Fortum Group in Russia

This page provides the latest information on Fortum Group’s operations in Russia.

Nyagan 6362

Fortum is closely monitoring the developments caused by Russia’s attack on Ukraine, which has increased the geopolitical tensions, uncertainties and risks in the operating environment. The company is complying with all applicable laws and regulations, including sanctions, and preparing for various scenarios.

Topical

As announced on 21 September 2022, Fortum has agreed to fully divest Uniper to the German State. Read more about the agreement: Fortum and Uniper page. 

As announced in early March, Fortum has stopped all new investment projects in Russia and is not providing any new financing to its Russian subsidiaries. Likewise, Uniper will also not make any new investments in Russia. On 12 May 2022, we announced that we are preparing a controlled exit from the Russian market, with potential divestments of its Russian operations as the preferred path. We have already made decisions to replace Russian fuels in our other operating countries.

Read more about Fortum's response to the war in Ukraine.

Fortum Group in Russia

Fortum has over sixty years of experience operating in Russia. Our current business there, as in our other main markets, is providing security of supply, and our customers depend on us for power and heat. We have also built over 1 GW of wind and solar power in Russia, together with our JV partners.

Fortum’s subsidiary Uniper also has power plants in Russia: Uniper’s Russian subsidiary Unipro has five thermal power plants with a total capacity of 11.3 GW. The plants are located in Central Russia, the Urals and Western Siberia. As announced on 21 September 2022, Fortum has agreed to fully divest Uniper to the German State. Read more about the agreement: Fortum and Uniper page. 

Together with the subsidiary Uniper, Fortum’s 12 power plants currently employ some 7,000 people. These plants are owned by our Russian subsidiaries; they are run by Russian management and operate only in Russia. They are mainly powered by Russian natural gas. After this year, only one of the plants will be powered by coal.

In 2021, the Russian operations accounted for approximately 20% of Fortum Group's total comparable operating profit.

Fortum Russia division's power plants in Russia: Fortum's Russia division has seven thermal power plants in the Ural region and Western Siberia. They have a total power generation capacity of 4.7 gigawatts (GW) and heat production capacity of 7.6 GW. Six of the plants produce both electricity and heat for the market, while one plant produces only electricity.

Wind and solar power: Fortum’s investments in Russia in recent years have focused on renewable energy. We currently have a portfolio of 3.4 GW of wind and solar plants together with our partners. Over 1 GW is currently in operation, the rest is under construction or development.

Gas imports to Europe

Fortum's subsidiary Uniper is among the largest importers of natural gas and plays an essential role in providing security of supply, especially in Germany. As announced on 21 September 2022, Fortum has agreed to fully divest Uniper to the German State. Read more about the agreement: Fortum and Uniper page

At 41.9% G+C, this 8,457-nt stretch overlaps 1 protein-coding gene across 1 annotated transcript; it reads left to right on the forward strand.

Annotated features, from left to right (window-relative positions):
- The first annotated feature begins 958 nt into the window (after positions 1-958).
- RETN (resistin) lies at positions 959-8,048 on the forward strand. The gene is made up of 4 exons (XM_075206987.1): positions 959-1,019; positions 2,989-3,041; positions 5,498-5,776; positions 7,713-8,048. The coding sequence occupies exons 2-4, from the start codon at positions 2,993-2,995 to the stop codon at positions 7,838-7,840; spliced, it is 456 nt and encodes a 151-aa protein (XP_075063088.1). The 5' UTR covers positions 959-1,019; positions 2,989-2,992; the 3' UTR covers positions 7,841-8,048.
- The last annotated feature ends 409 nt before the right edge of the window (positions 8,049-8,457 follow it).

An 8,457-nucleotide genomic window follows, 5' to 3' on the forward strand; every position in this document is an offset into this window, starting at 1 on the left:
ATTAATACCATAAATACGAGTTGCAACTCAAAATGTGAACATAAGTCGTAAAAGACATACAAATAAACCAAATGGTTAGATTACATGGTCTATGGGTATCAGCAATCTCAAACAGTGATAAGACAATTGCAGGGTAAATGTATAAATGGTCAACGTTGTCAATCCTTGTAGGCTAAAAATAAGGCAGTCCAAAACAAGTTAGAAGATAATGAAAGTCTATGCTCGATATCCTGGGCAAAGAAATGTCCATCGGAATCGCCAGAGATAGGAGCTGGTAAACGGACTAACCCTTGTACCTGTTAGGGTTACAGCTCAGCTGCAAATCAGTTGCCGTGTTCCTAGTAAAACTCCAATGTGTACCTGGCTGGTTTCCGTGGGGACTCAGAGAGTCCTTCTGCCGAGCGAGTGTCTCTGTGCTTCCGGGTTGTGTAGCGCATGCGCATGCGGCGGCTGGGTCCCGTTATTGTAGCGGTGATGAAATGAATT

Fuel purchases from Russia (updated on 10 August 2022)

Due to the war in Ukraine, we are looking for alternatives to fuel sourced from Russia.

In Finland, we do not buy fossil fuels, pellets or biomass from Russia for our power plants in Espoo and Meri-Pori.

For our Loviisa nuclear power plant in Finland, we currently procure fuel from the Russian fuel company TVEL. The current contract is valid until the end of our current operating licenses, i.e. until 2027 and 2030. The power plant has plenty of fuel in storage, even for a couple of years. On 3 March 2022, we announced the decision to apply for new operating licences for the Loviisa power plant until 2050. A new tendering process for nuclear fuel will be initiated simultaneously.

In Germany, Uniper has announced that it will not enter into new long-term supply contracts for natural gas with Russia. Uniper is increasing LNG imports to Europe and has re-started the LNG terminal project in Wilhelmshaven. Uniper is also looking for alternatives to Russian coal as imports of Russian coal will be stopped in line with the EU and UK sanctions and embargos. 

As announced on 21 September 2022, Fortum has agreed to fully divest Uniper to the German State. Read more about the agreement: Fortum and Uniper page

Fortum’s Russia division will discontinue the use of coal by the end of 2022

In July 2021, Fortum signed an agreement to sell its Argayash coal-fired combined heat and power plant (CHP) to AO JSC Rusatom Smart Utilities (JSC RSU). The sale, together with the transition to gas at the Chelyabinsk CHP-2, will allow the Russia division to discontinue its use of coal by the end of 2022 and reduce annual CO2 emissions by approximately 2 million tonnes.

Computer monitors in power plant control room

Facts and figures

  • Fortum’s power generation capacity in Russia is 4.7 GW and heat production capacity is 7.6 GW
  • In 2021, Fortum produced 28.6 TWh of electricity and 17.1 TWh of heat
  • Unipro’s power generation capacity is 11.3 GW and in 2021 power generation totalled 43.2 TWh
  • Altogether 2.7 GW of the total 13.2 GW still receive higher capacity payments under the CSA scheme
Energy production

Our power plants

Get to know our hydro, wind, solar, nuclear and CHP power plants.